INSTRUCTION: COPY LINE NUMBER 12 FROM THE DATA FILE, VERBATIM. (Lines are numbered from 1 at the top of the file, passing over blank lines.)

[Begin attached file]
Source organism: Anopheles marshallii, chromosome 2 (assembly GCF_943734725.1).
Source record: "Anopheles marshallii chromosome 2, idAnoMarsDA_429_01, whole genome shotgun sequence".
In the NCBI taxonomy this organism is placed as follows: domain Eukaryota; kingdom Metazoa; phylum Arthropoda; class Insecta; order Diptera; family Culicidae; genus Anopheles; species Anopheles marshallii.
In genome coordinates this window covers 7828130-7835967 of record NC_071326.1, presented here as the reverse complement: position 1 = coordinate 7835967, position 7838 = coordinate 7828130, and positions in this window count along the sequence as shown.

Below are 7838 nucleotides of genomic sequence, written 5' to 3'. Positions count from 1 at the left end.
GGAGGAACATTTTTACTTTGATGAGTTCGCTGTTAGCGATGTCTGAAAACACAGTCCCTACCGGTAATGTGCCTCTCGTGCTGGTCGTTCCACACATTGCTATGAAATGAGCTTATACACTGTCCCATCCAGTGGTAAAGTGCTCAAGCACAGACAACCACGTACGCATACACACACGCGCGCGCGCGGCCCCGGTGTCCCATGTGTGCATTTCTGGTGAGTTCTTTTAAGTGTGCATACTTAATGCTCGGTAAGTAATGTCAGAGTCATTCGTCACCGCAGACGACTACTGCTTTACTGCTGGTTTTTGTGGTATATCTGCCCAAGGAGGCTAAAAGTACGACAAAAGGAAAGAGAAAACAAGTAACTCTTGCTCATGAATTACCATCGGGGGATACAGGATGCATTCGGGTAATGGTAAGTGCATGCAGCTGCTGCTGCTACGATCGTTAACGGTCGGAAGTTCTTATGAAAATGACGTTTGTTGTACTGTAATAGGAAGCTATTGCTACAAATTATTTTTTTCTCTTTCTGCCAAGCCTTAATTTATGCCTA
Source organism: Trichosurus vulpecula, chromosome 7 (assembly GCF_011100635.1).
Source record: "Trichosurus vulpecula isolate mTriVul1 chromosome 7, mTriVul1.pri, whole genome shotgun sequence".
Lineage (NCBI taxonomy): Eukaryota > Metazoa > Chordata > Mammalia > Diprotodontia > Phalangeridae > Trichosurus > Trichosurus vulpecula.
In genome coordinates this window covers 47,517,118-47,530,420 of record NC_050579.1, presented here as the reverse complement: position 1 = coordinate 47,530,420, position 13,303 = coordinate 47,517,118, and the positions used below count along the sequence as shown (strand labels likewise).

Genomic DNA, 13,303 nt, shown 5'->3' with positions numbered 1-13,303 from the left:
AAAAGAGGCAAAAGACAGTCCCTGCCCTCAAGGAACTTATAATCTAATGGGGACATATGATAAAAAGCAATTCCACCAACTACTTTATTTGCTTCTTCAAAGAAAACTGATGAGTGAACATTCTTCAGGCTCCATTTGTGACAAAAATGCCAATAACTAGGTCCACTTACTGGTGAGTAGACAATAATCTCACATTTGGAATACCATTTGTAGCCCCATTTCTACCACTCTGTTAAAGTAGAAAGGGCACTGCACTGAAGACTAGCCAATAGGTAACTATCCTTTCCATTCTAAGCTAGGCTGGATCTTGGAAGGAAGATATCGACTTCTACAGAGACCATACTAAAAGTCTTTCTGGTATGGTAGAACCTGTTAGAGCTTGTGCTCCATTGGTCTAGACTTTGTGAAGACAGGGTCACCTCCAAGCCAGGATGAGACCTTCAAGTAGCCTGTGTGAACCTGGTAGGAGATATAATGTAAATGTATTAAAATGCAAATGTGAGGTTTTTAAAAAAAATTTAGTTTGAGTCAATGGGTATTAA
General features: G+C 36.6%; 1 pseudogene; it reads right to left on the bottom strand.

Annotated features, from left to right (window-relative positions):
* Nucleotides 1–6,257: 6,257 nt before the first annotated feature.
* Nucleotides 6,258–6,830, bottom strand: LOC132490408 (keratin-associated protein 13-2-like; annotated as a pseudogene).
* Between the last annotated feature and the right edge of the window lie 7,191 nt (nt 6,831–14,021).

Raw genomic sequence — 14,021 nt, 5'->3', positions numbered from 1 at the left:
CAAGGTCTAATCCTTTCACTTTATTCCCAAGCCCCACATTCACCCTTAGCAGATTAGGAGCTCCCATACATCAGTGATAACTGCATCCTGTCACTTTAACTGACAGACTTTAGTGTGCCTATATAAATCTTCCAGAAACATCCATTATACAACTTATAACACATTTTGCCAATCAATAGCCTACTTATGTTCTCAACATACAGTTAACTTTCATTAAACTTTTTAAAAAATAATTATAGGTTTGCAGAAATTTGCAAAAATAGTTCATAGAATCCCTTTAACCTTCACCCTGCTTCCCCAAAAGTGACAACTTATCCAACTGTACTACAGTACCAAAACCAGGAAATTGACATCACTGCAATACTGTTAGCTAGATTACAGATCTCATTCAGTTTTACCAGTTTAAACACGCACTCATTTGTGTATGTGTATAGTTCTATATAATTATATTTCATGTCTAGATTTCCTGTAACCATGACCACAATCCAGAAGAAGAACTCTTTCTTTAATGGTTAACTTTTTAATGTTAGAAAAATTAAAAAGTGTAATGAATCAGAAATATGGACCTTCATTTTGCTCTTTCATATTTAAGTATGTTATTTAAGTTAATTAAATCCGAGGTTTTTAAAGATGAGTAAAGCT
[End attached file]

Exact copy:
AAAAGAGGCAAAAGACAGTCCCTGCCCTCAAGGAACTTATAATCTAATGGGGACATATGATAAAAAGCAATTCCACCAACTACTTTATTTGCTTCTTCAAAGAAAACTGATGAGTGAACATTCTTCAGGCTCCATTTGTGACAAAAATGCCAATAACTAGGTCCACTTACTGGTGAGTAGACAATAATCTCACATTTGGAATACCATTTGTAGCCCCATTTCTACCACTCTGTTAAAGTAGAAAGGGCACTGCACTGAAGACTAGCCAATAGGTAACTATCCTTTCCATTCTAAGCTAGGCTGGATCTTGGAAGGAAGATATCGACTTCTACAGAGACCATACTAAAAGTCTTTCTGGTATGGTAGAACCTGTTAGAGCTTGTGCTCCATTGGTCTAGACTTTGTGAAGACAGGGTCACCTCCAAGCCAGGATGAGACCTTCAAGTAGCCTGTGTGAACCTGGTAGGAGATATAATGTAAATGTATTAAAATGCAAATGTGAGGTTTTTAAAAAAAATTTAGTTTGAGTCAATGGGTATTAA